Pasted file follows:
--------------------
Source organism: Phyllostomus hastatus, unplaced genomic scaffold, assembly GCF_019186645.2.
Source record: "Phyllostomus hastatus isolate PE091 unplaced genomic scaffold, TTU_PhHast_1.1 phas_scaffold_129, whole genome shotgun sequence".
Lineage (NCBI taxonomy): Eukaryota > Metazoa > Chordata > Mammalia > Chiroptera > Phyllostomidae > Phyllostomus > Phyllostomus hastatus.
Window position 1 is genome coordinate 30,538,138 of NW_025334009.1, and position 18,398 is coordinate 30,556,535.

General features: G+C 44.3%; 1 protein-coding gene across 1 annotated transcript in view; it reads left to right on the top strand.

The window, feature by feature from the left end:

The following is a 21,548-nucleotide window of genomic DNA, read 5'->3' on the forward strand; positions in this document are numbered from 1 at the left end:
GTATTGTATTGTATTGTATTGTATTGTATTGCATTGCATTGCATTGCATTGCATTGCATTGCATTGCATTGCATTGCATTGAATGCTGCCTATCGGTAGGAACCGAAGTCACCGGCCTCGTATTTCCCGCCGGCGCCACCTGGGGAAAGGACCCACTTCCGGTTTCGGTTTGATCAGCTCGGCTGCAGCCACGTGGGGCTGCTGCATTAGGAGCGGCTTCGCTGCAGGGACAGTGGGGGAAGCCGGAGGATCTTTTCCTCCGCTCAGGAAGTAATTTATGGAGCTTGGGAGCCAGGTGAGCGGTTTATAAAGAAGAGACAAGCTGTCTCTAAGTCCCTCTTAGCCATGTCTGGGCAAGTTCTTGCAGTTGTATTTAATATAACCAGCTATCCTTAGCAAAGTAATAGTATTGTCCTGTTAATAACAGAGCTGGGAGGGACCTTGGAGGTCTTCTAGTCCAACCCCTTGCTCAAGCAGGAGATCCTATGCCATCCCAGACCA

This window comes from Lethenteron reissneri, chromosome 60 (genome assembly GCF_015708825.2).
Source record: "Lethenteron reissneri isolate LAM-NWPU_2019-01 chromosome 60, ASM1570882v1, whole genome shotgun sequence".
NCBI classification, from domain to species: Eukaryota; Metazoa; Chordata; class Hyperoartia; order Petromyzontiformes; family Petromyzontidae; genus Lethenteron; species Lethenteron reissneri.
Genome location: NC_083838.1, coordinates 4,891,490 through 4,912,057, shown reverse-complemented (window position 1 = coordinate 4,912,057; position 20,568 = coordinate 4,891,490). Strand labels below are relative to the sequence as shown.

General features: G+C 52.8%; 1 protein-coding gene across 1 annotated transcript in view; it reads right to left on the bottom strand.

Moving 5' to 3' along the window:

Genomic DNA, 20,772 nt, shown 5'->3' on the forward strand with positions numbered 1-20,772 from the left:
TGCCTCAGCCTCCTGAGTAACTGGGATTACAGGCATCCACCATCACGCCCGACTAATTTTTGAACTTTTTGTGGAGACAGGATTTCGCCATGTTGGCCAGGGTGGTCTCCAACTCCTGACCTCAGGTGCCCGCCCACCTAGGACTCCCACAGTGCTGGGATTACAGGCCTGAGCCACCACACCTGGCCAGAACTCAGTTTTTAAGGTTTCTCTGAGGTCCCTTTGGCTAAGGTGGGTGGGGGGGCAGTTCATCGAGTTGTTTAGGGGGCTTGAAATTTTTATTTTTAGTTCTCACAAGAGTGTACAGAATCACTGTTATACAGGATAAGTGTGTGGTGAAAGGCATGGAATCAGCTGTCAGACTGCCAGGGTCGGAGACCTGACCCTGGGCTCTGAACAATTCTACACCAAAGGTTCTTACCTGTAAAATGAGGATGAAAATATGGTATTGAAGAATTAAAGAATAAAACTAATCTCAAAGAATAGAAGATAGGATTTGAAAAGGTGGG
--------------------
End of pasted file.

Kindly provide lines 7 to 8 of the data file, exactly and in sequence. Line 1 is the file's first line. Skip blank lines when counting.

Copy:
The following is a 21,548-nucleotide window of genomic DNA, read 5'->3' on the forward strand; positions in this document are numbered from 1 at the left end:
GTATTGTATTGTATTGTATTGTATTGTATTGCATTGCATTGCATTGCATTGCATTGCATTGCATTGCATTGCATTGCATTGAATGCTGCCTATCGGTAGGAACCGAAGTCACCGGCCTCGTATTTCCCGCCGGCGCCACCTGGGGAAAGGACCCACTTCCGGTTTCGGTTTGATCAGCTCGGCTGCAGCCACGTGGGGCTGCTGCATTAGGAGCGGCTTCGCTGCAGGGACAGTGGGGGAAGCCGGAGGATCTTTTCCTCCGCTCAGGAAGTAATTTATGGAGCTTGGGAGCCAGGTGAGCGGTTTATAAAGAAGAGACAAGCTGTCTCTAAGTCCCTCTTAGCCATGTCTGGGCAAGTTCTTGCAGTTGTATTTAATATAACCAGCTATCCTTAGCAAAGTAATAGTATTGTCCTGTTAATAACAGAGCTGGGAGGGACCTTGGAGGTCTTCTAGTCCAACCCCTTGCTCAAGCAGGAGATCCTATGCCATCCCAGACCA